JD Supra has shared an article co-authored by Jill Huse and Erin Ryan (McGuireWoods LLP) that discusses “5 Fundamental Concepts to Bridge the Gap Between Business and Law.” In it, they outline five things business students learn that would greatly benefit attorneys as well.
Today’s law students may emerge from school with a valuable skillset, but they will be ill-equipped to satisfy today’s actual clients. Why? Because curriculums continue to emphasize theory, not practicality.
An operational, business-driven mentality exercises a different muscle than the Socratic one.
Most lawyers didn’t go to business school. Instead, three years were spent independently synthesizing thousands of pages of case law, engaging in endless Socratic-style debate, and learning how to examine every angle of an issue. While theory, ‘what-ifs’ and nuanced research certainly have their place in a lawyer’s skill set, they are simply not enough anymore.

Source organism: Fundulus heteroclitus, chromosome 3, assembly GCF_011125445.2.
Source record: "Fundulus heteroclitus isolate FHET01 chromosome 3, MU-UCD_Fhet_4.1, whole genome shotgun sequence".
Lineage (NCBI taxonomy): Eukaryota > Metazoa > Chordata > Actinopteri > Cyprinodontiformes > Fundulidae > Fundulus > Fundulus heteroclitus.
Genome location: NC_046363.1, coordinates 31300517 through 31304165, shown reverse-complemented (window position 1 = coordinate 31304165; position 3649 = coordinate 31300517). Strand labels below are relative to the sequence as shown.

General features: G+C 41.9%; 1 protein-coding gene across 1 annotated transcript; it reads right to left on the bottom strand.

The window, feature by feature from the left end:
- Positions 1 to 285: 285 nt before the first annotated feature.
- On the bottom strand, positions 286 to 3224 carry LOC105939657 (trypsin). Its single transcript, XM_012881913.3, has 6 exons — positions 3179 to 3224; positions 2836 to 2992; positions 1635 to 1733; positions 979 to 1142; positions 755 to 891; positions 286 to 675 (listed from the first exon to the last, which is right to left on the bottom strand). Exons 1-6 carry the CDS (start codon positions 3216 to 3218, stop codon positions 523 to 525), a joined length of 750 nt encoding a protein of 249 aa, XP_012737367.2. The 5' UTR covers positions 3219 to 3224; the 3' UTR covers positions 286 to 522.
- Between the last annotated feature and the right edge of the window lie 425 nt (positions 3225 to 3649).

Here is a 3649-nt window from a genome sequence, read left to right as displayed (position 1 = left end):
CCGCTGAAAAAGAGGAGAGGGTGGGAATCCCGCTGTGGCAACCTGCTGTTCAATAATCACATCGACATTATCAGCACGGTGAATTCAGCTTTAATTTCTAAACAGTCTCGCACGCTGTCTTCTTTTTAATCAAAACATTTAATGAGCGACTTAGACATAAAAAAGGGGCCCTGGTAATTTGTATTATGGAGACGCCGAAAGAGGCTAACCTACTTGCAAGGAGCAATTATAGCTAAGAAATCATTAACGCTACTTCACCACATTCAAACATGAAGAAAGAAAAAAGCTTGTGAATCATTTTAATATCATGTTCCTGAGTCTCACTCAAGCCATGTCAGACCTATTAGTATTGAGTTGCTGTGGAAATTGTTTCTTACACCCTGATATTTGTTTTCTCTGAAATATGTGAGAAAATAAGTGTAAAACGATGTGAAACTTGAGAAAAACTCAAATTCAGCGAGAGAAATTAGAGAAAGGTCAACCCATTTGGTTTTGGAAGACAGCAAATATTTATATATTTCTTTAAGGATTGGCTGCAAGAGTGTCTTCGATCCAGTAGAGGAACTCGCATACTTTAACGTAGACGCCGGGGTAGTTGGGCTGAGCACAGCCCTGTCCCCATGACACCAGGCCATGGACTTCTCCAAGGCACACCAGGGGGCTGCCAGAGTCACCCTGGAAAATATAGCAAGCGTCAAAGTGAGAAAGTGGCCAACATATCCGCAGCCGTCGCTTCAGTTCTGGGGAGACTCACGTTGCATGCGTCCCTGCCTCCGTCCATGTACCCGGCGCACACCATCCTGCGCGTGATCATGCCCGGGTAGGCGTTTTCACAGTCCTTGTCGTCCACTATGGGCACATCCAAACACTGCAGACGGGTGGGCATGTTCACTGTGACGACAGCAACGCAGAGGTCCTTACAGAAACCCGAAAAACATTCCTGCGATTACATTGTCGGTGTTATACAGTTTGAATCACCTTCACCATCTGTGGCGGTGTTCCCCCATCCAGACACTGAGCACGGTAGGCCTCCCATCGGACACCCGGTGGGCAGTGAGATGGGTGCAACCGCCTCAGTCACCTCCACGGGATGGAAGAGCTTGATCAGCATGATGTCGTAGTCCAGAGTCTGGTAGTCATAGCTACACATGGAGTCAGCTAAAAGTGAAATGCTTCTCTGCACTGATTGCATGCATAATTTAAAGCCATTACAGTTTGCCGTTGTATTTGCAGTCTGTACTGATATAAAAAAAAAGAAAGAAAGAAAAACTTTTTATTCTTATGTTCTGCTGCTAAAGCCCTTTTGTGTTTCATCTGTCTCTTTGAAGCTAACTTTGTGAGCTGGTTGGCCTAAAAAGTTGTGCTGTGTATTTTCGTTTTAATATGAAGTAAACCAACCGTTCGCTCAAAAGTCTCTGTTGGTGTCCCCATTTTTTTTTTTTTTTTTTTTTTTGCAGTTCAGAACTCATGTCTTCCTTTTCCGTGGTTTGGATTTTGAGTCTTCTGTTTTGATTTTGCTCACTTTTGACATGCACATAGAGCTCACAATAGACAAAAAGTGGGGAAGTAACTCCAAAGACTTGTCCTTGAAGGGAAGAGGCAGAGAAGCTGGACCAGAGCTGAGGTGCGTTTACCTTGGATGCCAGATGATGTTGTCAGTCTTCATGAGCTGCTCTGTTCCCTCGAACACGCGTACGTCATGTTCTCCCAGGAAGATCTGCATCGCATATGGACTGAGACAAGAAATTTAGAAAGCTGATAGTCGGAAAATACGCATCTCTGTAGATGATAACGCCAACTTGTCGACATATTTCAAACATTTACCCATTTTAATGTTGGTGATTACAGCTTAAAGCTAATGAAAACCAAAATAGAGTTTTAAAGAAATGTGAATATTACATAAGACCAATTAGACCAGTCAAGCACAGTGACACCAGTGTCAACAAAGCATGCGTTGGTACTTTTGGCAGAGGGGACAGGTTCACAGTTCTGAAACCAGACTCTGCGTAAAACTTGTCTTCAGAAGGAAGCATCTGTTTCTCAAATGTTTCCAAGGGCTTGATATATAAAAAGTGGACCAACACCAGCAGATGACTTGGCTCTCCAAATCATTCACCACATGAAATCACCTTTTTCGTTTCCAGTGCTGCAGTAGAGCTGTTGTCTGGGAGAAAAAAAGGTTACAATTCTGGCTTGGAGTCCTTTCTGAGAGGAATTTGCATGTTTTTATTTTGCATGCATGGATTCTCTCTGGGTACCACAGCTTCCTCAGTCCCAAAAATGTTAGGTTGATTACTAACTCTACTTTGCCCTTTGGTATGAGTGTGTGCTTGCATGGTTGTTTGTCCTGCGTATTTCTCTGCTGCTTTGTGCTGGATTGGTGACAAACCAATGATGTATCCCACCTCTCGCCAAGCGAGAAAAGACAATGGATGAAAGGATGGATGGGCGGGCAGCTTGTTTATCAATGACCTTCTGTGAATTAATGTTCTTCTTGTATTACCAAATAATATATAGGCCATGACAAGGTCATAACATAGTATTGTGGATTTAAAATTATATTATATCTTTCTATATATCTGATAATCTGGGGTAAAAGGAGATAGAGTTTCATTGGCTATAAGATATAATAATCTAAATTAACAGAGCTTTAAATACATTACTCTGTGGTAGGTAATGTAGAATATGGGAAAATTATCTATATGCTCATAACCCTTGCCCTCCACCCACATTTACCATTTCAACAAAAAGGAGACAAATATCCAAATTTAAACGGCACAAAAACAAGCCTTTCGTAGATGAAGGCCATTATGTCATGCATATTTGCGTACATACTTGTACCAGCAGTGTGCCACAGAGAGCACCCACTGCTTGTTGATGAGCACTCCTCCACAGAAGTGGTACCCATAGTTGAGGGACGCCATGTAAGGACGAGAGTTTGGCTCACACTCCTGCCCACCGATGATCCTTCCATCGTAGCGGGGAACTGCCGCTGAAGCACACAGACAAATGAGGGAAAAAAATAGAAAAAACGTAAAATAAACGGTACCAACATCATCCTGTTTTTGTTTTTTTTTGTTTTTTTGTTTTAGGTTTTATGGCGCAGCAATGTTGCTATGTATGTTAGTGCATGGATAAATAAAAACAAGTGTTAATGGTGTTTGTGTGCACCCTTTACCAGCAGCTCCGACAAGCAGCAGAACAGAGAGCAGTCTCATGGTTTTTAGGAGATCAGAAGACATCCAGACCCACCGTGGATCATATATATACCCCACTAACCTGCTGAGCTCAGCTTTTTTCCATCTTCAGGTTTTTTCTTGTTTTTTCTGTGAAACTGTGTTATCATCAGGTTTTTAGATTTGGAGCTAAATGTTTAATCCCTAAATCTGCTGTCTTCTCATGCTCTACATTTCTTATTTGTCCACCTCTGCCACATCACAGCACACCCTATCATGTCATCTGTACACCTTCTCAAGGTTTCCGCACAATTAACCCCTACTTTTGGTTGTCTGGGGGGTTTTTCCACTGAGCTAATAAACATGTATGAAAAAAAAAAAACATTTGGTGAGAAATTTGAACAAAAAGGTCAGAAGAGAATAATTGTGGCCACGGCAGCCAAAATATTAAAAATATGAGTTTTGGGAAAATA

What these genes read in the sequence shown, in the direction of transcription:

Contrast that with business schools, which teach students in a totally different way, focusing on applied business principles such as differentiation, collaboration, and driving growth.
No matter how large the law firm, a lawyer must take individual ownership of his or her practice.
Here is the reality: a lawyer’s individual success directly impacts the firm’s success, and as such, each lawyer must understand the practical side of running a business. Client service, business development, interpersonal skills, and the economics of practicing law are crucial. And because less than 10% of law schools in the US provide these essential business school teachings, it is up to the lawyers to seek out this post-law school curriculum.
Read the rest of the article here on JD Supra.